Trees that are too small or too poor in quality to be sold for sawlogs are often sold for pulpwood. Ultimately, these trees are chipped or ground up to manufacture products such as paper, hardboard, and various types of structural board.
Minimum DBH for pulpwood trees is 5 inches. Minimum DIB is the larger of either 4 inches or 50 percent of tree DBH. (The minimum DIB for a pulpwood tree with a DBH of 12 inches, therefore, is 6 inches.) In the Lake States pulpwood commonly is cut to 100-inch lengths.
The basic unit for estimating pulpwood volume in trees is the cord. A standard cord is a closely stacked pile of logs containing 128 cubic feet of wood, bark, and air spaces between logs. A cord frequently is described as a stack of wood 8 feet long, 4 feet high, and 4 feet wide (Figure 2-5). The solid wood content (excluding bark and air space) of a cord varies from about 65 to 95 cubic feet depending on the diameter, roughness, and crookedness of the pieces. An accepted average value in the Lake States is 79 cubic feet of wood per cord.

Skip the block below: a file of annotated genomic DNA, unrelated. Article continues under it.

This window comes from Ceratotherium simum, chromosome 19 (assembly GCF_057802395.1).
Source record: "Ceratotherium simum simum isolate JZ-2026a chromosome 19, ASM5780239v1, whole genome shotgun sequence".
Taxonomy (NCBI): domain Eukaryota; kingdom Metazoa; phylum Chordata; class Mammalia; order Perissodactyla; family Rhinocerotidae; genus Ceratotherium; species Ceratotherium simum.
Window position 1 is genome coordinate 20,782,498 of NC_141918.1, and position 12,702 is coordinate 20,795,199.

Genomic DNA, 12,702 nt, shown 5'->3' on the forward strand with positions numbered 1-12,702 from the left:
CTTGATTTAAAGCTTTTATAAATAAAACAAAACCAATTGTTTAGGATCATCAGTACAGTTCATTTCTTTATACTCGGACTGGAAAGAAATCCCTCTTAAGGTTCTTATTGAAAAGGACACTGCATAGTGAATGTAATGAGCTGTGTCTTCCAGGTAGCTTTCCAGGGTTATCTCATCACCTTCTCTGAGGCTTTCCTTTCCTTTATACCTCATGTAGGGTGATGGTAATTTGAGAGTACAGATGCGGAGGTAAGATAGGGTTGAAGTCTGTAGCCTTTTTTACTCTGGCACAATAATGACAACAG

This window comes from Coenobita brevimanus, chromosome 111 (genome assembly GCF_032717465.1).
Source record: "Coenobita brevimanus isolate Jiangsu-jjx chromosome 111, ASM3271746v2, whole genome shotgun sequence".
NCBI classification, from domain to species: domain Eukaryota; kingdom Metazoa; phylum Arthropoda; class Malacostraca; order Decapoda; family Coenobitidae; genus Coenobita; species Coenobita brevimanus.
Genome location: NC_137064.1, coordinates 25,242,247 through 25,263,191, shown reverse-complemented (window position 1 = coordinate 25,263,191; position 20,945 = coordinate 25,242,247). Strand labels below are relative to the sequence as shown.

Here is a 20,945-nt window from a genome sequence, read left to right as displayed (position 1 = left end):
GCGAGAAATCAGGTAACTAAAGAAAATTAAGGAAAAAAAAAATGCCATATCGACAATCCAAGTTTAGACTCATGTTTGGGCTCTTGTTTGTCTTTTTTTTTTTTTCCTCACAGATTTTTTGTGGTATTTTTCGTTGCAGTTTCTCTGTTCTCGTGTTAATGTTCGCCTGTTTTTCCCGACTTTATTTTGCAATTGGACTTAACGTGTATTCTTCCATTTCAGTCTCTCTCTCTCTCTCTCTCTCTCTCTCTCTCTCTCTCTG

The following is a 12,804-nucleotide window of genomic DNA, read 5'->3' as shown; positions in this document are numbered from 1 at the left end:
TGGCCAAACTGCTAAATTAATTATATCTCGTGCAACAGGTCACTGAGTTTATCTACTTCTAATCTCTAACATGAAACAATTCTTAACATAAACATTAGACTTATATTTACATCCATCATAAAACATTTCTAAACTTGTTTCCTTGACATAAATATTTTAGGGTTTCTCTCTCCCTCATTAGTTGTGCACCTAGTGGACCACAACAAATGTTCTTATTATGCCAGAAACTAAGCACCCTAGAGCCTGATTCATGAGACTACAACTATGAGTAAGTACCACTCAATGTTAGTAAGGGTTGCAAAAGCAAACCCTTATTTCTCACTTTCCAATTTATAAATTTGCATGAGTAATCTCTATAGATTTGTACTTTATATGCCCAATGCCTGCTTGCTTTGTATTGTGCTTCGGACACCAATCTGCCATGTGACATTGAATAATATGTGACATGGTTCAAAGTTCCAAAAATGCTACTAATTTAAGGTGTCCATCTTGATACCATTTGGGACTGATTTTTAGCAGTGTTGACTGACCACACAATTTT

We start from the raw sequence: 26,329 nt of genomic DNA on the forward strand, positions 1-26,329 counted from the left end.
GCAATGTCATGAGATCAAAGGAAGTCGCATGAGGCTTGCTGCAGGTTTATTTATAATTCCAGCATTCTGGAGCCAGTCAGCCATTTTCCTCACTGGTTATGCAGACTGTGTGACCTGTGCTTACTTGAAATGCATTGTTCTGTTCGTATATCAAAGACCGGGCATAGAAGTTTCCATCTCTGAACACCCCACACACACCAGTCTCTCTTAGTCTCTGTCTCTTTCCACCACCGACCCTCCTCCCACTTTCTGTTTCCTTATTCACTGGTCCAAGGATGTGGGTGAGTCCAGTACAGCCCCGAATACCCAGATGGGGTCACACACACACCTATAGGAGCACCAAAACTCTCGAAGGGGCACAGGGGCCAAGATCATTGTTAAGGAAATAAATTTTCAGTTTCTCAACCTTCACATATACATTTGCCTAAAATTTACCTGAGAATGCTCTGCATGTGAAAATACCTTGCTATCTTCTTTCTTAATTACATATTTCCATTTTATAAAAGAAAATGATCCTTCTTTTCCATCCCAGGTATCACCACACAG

Pulpwood also can be purchased by the ton. Different tree species have different wood densities. A 12-inch diameter red oak log will weigh much more than a 12-inch diameter aspen log because the oak log is much denser. For example, one cord of aspen weighs 2.4 tons, while one cord of red oak weighs 2.85 tons. Weight also varies depending on the season of the year because of the changing moisture content of logs.